Part of the short lived pagan/witchcraft sub-genre of British horror that surfaced in the late 60's/early 70's, or as Mark Gillis labeled it in the BBC documentary A History of Horror "folk horror",that also included Witchfinder General (1968), Cry of the Banshee (1970) and The Wicker Man (1974).
The Blood on Satan;s Claw was produced by Tony Tenser's Tigon British Film Productions in 1970, released in 1971 and directed by Piers Haggard (who also worked on the script). This is a beautifully made film, with well written characters, a haunting musical score by Marc Wilkinson and gorgeous cinematography by Dick Bush who also shot Hammer's Twins of Evil from 1971 and Dracula A.D. 1972. Set in the English countryside of the 1600's, it has a wonderful "earthy" look to it, with lush greens, and misty backgrounds. There is also great use of dirt (as it were) - the plowed fields, roads and tracks thru the woods all have a rural medieval feel to them. The dirty hems on the women's dresses, the muddy boots and nicely detailed set decorations all add to the atmosphere. There are several times when you want to freeze the DVD, to examine the interior of houses, articles on tables and such.
The movie starts off when a young field hand played by Barry Andrews (Dracula Has Risen From The Grave 1966) unearths a rotting beast/figure while plowing which then sets in motion the demonic procession of the villagers (particularly the children). Starting with a young woman who hand turns into a claw and then some truly unsettling make-up effects showing the fur or "devil skin" appearing on characters (particularly, a scene showing the removal of some skin). The demon figure when shown, is shown hooded or kept in the shadows for the most part. We see a claw and a mis-shapen nose, but the make-up is hidden for the most part, allowing us to imagine something much worst.
The cast includes Patrick Wymark (Where Eagles Dare 1969) as the local judge. Wymark, a wonderful English character actor died before the film was released. However it is Linda Hayden who is the real star. Just 17 at the time of filming, she brings a truly creepy & evil childhood presence to the character of Angel. Although she does have a child's innocence about her,from her first appearance in the movie you just know somethings lurking beneath the surface there. When she dis-robes and attempts to seduce the village priest, its one of the most chilling erotic scenes in a horror movie. Also the same year she was in Hammer's Taste the Blood of Dracula and earlier did Baby Love (1968) and would later appear in Madhouse (1974) and Expose (AKA House on Straw Hill 1976).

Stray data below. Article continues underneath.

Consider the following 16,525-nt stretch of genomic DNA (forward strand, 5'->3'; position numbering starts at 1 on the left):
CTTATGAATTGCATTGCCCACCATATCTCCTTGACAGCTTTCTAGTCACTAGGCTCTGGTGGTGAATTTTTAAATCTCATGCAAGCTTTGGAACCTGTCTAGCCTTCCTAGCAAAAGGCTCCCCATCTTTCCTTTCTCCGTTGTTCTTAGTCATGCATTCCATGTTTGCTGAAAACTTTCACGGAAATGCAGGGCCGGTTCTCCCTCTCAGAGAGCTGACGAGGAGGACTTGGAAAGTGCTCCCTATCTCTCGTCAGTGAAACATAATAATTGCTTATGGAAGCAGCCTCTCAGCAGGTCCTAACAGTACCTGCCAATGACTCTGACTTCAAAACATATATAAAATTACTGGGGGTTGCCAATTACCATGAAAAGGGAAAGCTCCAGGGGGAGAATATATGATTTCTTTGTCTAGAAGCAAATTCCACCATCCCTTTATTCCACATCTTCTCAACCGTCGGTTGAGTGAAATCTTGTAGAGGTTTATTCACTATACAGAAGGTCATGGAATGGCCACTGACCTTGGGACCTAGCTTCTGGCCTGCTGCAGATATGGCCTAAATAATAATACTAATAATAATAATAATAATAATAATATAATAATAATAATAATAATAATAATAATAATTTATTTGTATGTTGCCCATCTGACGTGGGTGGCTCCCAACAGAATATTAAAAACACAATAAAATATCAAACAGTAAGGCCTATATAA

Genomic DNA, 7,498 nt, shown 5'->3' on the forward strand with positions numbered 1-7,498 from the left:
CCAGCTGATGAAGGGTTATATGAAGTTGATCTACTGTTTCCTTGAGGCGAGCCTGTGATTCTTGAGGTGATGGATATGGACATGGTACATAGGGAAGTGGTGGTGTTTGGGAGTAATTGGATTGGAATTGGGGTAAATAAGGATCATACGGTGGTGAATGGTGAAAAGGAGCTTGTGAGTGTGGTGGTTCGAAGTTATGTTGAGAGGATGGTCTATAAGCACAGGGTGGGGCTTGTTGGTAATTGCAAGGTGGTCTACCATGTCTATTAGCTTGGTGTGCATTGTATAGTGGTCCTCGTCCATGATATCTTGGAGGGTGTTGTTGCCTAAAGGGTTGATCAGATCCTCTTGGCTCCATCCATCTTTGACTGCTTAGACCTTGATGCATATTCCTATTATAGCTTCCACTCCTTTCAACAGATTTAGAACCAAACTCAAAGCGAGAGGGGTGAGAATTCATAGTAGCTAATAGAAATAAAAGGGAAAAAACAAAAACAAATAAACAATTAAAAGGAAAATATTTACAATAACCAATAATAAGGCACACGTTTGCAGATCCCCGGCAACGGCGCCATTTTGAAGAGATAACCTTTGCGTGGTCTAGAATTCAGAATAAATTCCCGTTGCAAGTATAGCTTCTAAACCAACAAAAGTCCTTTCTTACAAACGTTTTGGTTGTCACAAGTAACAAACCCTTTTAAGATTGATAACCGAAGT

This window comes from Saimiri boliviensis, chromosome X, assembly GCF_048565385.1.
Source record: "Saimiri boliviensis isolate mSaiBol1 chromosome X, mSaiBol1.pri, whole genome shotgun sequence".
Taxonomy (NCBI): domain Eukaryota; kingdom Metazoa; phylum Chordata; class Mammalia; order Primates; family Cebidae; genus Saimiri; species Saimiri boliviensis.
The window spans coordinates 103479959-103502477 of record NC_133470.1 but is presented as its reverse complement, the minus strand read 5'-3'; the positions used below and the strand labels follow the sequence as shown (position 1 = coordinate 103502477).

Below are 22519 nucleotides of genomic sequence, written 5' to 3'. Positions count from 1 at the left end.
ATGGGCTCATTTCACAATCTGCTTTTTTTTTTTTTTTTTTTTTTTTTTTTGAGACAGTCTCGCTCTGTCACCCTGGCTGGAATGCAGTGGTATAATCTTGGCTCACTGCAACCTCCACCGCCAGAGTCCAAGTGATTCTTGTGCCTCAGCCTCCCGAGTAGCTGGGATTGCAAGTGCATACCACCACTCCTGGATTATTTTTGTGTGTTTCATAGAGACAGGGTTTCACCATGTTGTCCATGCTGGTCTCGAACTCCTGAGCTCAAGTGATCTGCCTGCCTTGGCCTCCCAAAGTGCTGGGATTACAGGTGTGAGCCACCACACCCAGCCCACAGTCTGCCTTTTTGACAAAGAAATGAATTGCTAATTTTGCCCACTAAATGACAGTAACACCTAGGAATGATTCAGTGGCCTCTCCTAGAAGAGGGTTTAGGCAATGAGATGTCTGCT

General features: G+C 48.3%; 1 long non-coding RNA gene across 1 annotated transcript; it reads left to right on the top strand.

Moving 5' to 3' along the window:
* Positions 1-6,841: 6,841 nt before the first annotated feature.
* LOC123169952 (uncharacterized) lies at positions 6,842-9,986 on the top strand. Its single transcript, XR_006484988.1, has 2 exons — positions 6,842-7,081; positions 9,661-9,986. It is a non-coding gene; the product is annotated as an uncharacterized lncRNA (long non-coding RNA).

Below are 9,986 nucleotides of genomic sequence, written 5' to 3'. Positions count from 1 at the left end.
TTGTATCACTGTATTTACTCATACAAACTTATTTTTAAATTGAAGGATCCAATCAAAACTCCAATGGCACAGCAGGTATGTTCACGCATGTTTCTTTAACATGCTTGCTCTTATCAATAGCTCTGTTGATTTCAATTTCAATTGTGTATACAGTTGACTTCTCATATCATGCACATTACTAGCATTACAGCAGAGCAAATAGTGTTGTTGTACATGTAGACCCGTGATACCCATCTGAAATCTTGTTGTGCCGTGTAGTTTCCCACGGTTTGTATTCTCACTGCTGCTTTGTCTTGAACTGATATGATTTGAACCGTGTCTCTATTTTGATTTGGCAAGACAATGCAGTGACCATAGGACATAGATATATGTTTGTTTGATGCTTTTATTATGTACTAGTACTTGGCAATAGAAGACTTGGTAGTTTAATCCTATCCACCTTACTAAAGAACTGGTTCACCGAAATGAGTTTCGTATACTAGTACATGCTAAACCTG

The score by Marc Wilkinson (available on CD) beautifully complements the film, especially it main theme with its gently descending chords almost sounding like a child's nursery rhyme. One of my favorite 70's horror films and one that unfortunately has been rather hard to see in the U.S. (an MGM release as part of their Midnight Movie collection was rumored) as its only release on home video was on VHS. There have been a couple of British releases on DVD, each with their own pluses. The first one released by Anchor Bay in 2003 is non anamorphic, but does include an informative commentary with Piers Haggard, Linda Hayden and writer Robert Wanne-Simmons and a neat little featurette on Hayden titled An Angel for Satan. The next release by Oden in 2010 contains a beautiful re-mastered anamorphic transfer, but doesn't port over any of the extras, just some trailers and a still gallery. Oden have said for the past couple of years that a blu-ray is in the works. Plus,with Shout Factory's recent deal with MGM, hopefully this will get a long needed blu-ray collectors edition.